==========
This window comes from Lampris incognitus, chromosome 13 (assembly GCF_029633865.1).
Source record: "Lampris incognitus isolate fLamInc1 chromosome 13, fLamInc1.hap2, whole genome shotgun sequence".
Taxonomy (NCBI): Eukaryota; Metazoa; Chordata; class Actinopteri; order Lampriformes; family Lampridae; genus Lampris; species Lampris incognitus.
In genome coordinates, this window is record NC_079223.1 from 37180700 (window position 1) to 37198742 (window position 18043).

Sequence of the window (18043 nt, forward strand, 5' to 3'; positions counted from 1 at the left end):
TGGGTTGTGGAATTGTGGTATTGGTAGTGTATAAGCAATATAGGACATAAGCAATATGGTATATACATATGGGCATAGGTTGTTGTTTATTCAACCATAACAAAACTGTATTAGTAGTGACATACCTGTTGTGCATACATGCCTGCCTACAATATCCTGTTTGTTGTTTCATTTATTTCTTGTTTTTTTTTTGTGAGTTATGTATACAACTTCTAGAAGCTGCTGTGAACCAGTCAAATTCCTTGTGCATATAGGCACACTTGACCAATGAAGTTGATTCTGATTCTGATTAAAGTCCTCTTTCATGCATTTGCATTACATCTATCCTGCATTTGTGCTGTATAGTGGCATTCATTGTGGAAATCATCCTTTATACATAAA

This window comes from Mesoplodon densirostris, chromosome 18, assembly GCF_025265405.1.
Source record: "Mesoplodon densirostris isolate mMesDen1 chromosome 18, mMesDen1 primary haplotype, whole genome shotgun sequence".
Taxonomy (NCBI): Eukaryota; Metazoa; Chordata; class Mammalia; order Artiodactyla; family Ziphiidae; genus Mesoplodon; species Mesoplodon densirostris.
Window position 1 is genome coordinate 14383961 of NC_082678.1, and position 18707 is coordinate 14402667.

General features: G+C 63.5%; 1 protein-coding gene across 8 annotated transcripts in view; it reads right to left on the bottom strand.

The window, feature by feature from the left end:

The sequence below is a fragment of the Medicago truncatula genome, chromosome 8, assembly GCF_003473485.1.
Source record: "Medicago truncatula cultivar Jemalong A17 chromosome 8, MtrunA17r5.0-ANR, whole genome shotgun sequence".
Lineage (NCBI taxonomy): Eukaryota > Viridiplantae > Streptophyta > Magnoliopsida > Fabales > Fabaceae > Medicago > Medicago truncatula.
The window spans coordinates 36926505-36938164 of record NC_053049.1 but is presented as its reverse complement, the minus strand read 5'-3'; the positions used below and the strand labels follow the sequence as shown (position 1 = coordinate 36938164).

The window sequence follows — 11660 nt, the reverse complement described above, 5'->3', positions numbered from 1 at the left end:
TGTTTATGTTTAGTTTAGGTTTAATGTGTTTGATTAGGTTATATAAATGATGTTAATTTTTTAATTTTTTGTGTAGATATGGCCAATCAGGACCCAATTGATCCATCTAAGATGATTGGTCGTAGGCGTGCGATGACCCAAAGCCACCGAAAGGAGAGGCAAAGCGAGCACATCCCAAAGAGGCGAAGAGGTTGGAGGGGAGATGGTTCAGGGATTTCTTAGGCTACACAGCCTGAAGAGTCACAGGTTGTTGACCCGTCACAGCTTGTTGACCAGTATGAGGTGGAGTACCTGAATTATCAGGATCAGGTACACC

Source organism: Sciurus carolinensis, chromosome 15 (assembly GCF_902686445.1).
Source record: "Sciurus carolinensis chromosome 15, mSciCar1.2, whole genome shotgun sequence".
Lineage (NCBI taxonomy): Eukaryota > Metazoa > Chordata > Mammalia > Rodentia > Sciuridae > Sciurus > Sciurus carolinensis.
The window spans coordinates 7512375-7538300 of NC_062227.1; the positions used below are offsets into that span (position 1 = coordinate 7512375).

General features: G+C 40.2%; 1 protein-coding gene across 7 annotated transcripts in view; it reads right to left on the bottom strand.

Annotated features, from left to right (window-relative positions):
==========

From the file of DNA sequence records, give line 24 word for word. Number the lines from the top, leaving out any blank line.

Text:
Annotated features, from left to right (window-relative positions):